I understand the primary reason to be safety. Except for Egypt, most of Africa is extremely primitive, decades behind North America, Eastern Asia, Europe and the Middle East. Navaids are unreliable, ILS's are almost non-existant. It's the same reason, there are a limited number of flights to South America. Things may change as GPS approaches come to be more accepted and (more importantly) certified for part 121 operators.
Korg747 From United States of America, joined Mar 2003, 549 posts, RR: 5
Reply 24, posted (11 years 11 months 3 weeks 1 day 10 hours ago) and read 7836 times:
Well if you guys speaking of profit. I can tell you all that the four TWA flight I had to CAI where full to the last seat. So I guess I would have to say security is the reason of why US airlines don't fly to Egypt.
Please excuse my English!
: Safety better not be the reason why no US airliner flies to Africa. Many European airlines with high(er) security standards do fly to Africa a lot. My
: I'm not sure that the US knows where Africa actually is. Pathetic comment. It seems we knew Mobutu well.
: "Safety better not be the reason why no US airliner flies to Africa. Many European airlines with high(er) security standards do fly to Africa a lot."
: Spike's comment wasnt meant to be insulting.. haha, its that british humor. I found it to be pretty funny.
: Please. Security is not the reason why American airlines do not fly to Africa. If there was a market, they'd be there. There were no Am airlines flyin
: And the comment from ERJ....We don't need that kind of backwards thinking here. Do you know where Africa is ERJ? It is not primitive. How about gettin
: Spike's comment wasnt meant to be insulting.. haha, its that british humor. I found it to be pretty funny. That's why I responded that we knew Mobutu.
: ERJ is partly right. I have spoken to several SAA pilots who have said that some of the ATC facilities and procedures over central Africa are dicey at
: Ok, first things first, Liberia is not made up of mostly freed American slaves. Yes the capital is named after President Monroe (hence Monrovia), and
: Without insulting the people, the reality is that the air infrastructure is not in very good shape. In addition, security situations in various parts
: As far as AA is concerned. I think they rely on the traffic feed provided by their Oneworld alliance with British Airways which serves a lot of destin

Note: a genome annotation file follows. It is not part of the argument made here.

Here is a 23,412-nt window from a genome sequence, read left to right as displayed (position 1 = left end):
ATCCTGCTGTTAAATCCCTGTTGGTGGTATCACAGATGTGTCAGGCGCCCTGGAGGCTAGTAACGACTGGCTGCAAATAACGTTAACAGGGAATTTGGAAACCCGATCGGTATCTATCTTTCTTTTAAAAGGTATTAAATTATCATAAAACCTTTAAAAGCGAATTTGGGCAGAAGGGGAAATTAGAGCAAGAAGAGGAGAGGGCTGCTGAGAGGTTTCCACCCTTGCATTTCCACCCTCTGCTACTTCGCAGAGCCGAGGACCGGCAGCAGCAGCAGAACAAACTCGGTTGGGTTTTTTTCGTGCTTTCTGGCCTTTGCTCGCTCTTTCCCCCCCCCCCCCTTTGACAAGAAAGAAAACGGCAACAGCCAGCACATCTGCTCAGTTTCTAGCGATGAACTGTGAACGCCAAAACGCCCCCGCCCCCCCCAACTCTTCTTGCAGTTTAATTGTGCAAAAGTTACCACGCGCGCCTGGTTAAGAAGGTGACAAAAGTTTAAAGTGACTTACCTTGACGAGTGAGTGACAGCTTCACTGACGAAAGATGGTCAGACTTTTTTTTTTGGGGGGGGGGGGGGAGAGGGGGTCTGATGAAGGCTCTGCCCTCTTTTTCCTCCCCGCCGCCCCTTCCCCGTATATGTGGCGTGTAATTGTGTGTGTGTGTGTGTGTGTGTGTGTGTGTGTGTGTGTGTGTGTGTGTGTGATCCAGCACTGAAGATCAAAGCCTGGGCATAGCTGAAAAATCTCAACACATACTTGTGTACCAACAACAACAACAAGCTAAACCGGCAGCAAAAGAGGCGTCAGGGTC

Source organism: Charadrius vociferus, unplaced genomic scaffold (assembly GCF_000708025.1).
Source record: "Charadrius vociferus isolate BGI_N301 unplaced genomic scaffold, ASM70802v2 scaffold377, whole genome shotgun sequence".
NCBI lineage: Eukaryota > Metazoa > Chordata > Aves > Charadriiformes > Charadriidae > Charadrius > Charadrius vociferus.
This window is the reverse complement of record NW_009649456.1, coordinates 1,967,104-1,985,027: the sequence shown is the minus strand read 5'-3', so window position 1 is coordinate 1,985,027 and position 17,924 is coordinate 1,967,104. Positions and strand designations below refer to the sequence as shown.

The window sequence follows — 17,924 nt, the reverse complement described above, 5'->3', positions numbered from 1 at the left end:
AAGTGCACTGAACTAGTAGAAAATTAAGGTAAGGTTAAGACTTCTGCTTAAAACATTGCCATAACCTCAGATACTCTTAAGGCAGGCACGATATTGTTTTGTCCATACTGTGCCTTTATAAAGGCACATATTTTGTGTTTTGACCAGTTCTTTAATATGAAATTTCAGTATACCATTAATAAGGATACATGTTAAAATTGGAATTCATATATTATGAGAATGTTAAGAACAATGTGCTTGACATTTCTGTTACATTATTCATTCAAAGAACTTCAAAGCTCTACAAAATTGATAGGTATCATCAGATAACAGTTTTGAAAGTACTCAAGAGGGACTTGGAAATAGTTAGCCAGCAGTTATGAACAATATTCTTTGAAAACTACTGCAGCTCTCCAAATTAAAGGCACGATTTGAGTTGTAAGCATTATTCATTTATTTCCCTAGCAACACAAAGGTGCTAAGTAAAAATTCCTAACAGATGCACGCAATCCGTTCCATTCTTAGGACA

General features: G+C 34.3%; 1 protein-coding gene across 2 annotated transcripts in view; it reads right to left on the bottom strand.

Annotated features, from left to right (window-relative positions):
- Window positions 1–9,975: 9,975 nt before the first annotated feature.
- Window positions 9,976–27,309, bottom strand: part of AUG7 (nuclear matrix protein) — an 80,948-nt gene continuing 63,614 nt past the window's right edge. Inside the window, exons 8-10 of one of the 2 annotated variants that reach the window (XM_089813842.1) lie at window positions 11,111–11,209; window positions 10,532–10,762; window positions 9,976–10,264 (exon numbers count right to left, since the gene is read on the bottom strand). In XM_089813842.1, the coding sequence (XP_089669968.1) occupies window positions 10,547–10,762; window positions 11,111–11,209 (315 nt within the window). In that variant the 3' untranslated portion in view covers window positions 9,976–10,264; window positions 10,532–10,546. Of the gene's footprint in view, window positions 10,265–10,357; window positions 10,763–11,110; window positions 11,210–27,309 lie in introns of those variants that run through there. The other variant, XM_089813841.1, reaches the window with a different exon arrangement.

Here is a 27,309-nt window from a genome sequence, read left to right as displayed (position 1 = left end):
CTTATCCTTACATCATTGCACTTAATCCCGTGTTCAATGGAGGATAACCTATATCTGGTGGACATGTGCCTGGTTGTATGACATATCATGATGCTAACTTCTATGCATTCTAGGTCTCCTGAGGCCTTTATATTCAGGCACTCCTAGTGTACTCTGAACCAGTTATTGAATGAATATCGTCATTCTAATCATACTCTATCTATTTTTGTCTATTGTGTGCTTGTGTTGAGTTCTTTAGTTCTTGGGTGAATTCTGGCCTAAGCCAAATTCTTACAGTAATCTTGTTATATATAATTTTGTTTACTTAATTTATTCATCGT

: Its not just Africa, look at the US international network, compared with the European / Asian carriers international network. The US airline industry
: Sure economics fit into the equation. The economics do not outweigh the risks. And security, while commonly a separate department, is absolutely a saf
: ERJ : Please grow up and don't sway towards the extremes only. I am just saying that it is not accurate to say that other than Egypt, most of the rest
: The question was "Why no US Carriers in Africa" I answered that question. I am not going to speculate on non-US carriers, I will stick with the discus
: TACV had a direct flight between Boston and Sal. Ist this flight still operating ? Yes, every Monday. Except for Egypt, most of Africa is extremely pr
: ERJ :"Navaids are unreliable, ILS's are almost non-existant." Every airports of the main African cities have ILS !! In Africa we are talking about the
: Re: Countries like Ghana, Senegal, Tunisia, Algeria, Egypt, Morocco, Ivory Coast, Cameroon and Gabon are OK for Navaids, ILS and ATC. You forgot the m
: MAH4546, I think the comment by ERJ about 'primitiveness' was referring to the state of atc equipment, novaids, etc; it was Not an attempt to bash Afr
: Algeria has new ultramodern ATC equipment. Things change and improve in Africa, slowly, but they change !
: Airnondo: Thanks for understanding what I'm trying to say.
: An new African airline called Island Air will be operating from Sao Tome to Houston, TX soon this year I think with 747-SP's Here in South Africa we h
: The answer is simple; lack of demand! Since tourism is almost non-existent in this continent, most people flying between both continents are either fr
: Possibly the tourist and business traffic needs to go to different places, which makes running direct services less profitable. Tourists want to go to
: Airfrancejfk Just a note on AT flights that used to stopover in JFK... The 767 service is really appreciated, especially here in YUL saving the troubl
: At least Clinton took AF1 around the continent. It can't be that bad. JFK-LAG-NBI would work commercialy, secuity US side would be a nightmare though.